He and his friend huffed the iron wheelbarrow up the ridge, lashed it onto the Jeep.
Johnny was gone, over the ridge, to Bozeman, for repairs on his snowmobile.
He pointed at a ridge full of ruined mudbrick houses on the hills behind us.
Joe and I are walking along the ridge of Kayford Mountain in southern West Virginia with Larry Gibson.
I can also tell you that this sort of thing no longer happens at ridge.
The ridge where Roger now found himself was high and barren.
Aylward, Johnston, let your men form a harrow on either side of the ridge.
Progress was slow, but by evening the ridge on which stands Neby Samwil was secured.
We have plenty of room here, and you will have one comfortable night on the ridge, at any rate.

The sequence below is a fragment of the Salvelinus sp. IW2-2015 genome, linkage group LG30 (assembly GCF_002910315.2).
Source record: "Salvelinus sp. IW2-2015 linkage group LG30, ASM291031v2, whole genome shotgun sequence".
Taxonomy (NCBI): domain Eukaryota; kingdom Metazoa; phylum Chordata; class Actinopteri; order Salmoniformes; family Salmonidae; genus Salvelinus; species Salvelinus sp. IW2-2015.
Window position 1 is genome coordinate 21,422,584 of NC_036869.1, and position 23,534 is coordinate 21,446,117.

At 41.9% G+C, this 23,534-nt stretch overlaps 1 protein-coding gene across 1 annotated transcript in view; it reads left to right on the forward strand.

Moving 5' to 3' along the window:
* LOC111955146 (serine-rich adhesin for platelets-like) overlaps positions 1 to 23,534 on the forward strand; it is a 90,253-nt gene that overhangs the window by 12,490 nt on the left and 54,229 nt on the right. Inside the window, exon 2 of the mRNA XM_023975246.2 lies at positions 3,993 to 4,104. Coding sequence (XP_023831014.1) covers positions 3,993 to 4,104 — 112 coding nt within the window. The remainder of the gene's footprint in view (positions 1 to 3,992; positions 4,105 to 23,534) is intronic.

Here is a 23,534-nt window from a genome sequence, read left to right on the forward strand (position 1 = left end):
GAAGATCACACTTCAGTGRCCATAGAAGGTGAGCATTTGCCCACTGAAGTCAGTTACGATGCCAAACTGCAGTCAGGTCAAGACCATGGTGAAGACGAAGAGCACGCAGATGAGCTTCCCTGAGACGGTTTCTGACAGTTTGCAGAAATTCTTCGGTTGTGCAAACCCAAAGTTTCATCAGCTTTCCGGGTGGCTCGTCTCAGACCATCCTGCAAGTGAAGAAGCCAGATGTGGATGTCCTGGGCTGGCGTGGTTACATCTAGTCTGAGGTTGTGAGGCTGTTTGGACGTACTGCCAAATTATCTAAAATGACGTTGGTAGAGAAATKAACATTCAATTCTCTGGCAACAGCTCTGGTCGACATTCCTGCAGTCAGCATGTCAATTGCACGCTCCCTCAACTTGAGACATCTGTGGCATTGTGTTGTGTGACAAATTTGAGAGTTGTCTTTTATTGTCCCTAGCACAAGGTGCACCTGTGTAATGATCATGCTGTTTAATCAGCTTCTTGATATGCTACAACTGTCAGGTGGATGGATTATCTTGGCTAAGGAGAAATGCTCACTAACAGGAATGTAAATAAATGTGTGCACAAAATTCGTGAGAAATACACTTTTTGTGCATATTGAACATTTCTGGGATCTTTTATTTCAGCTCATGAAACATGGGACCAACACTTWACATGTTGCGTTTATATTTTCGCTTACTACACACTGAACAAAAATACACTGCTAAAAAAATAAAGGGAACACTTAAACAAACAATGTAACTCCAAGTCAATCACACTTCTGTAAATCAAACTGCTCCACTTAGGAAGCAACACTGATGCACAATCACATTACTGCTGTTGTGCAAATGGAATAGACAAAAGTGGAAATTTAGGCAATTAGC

Surely there were some who escaped from Cragg's ridge and beyond!
Old English hrycg "back of a man or beast," probably reinforced by Old Norse hryggr "back, ridge," from Proto-Germanic *khrugjaz (cf. Old Frisian hregg, Old Saxon hruggi, Dutch rug, Old High German hrukki, German Rücken "the back"), of uncertain origin. Also in Old English, "the top or crest of anything," especially when long and narrow. The connecting notion is of the "ridge" of the backbone. Spelling with -dg- is from late 15c. Ridge-runner "Southern Appalachian person" first recorded 1917.
A long, narrow, or crested part of the body, as on the nose.